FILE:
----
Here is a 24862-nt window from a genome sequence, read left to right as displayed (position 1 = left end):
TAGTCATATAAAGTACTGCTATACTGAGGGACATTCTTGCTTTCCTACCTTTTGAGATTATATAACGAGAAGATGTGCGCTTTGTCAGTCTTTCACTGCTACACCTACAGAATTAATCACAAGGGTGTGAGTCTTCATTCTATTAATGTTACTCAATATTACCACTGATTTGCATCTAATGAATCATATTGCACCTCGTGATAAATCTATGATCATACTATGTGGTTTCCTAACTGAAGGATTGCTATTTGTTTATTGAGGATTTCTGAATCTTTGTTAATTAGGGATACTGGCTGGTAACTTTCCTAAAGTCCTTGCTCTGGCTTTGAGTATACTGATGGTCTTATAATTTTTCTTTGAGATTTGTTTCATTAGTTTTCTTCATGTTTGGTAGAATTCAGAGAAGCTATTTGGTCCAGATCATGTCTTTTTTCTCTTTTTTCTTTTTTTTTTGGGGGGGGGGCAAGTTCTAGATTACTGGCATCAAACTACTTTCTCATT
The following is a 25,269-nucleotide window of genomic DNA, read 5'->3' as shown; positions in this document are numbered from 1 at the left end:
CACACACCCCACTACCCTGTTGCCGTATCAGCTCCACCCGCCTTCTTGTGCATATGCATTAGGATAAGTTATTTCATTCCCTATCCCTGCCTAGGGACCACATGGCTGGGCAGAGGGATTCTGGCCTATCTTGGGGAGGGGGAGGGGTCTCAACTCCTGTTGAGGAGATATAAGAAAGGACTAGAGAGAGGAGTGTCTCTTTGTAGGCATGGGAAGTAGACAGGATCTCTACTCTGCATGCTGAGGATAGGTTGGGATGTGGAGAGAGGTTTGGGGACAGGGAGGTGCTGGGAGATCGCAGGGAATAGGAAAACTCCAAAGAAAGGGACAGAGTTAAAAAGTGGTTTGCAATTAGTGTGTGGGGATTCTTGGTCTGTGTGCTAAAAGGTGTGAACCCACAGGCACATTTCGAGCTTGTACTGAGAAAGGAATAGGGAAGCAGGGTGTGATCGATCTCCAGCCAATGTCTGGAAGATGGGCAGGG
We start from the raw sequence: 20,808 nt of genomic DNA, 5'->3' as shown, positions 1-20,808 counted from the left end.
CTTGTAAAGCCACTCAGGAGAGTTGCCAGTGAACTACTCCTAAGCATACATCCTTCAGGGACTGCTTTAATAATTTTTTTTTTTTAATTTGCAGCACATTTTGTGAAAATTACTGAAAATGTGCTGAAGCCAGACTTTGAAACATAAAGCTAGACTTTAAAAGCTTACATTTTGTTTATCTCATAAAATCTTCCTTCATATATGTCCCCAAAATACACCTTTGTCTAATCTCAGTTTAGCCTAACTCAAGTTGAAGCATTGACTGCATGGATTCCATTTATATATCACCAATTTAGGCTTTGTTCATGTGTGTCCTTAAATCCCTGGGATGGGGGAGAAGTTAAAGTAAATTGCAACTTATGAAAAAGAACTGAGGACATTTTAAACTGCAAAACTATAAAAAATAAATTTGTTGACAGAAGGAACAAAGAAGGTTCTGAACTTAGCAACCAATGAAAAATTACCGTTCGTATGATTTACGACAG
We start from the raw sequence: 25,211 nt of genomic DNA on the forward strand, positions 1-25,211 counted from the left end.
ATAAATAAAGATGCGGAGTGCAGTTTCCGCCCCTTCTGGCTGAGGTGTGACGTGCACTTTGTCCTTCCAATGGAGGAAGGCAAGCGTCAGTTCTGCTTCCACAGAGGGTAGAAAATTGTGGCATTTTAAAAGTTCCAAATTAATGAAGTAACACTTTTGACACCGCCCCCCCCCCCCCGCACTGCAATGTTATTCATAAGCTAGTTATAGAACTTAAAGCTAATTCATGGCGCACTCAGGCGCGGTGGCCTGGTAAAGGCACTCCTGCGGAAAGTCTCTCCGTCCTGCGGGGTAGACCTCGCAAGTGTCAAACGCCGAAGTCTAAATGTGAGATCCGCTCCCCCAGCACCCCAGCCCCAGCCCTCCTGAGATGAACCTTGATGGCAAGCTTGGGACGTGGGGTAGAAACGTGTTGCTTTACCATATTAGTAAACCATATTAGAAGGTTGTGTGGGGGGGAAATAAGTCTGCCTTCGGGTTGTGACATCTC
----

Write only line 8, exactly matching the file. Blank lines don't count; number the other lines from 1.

ATAAATAAAGATGCGGAGTGCAGTTTCCGCCCCTTCTGGCTGAGGTGTGACGTGCACTTTGTCCTTCCAATGGAGGAAGGCAAGCGTCAGTTCTGCTTCCACAGAGGGTAGAAAATTGTGGCATTTTAAAAGTTCCAAATTAATGAAGTAACACTTTTGACACCGCCCCCCCCCCCCCGCACTGCAATGTTATTCATAAGCTAGTTATAGAACTTAAAGCTAATTCATGGCGCACTCAGGCGCGGTGGCCTGGTAAAGGCACTCCTGCGGAAAGTCTCTCCGTCCTGCGGGGTAGACCTCGCAAGTGTCAAACGCCGAAGTCTAAATGTGAGATCCGCTCCCCCAGCACCCCAGCCCCAGCCCTCCTGAGATGAACCTTGATGGCAAGCTTGGGACGTGGGGTAGAAACGTGTTGCTTTACCATATTAGTAAACCATATTAGAAGGTTGTGTGGGGGGGAAATAAGTCTGCCTTCGGGTTGTGACATCTC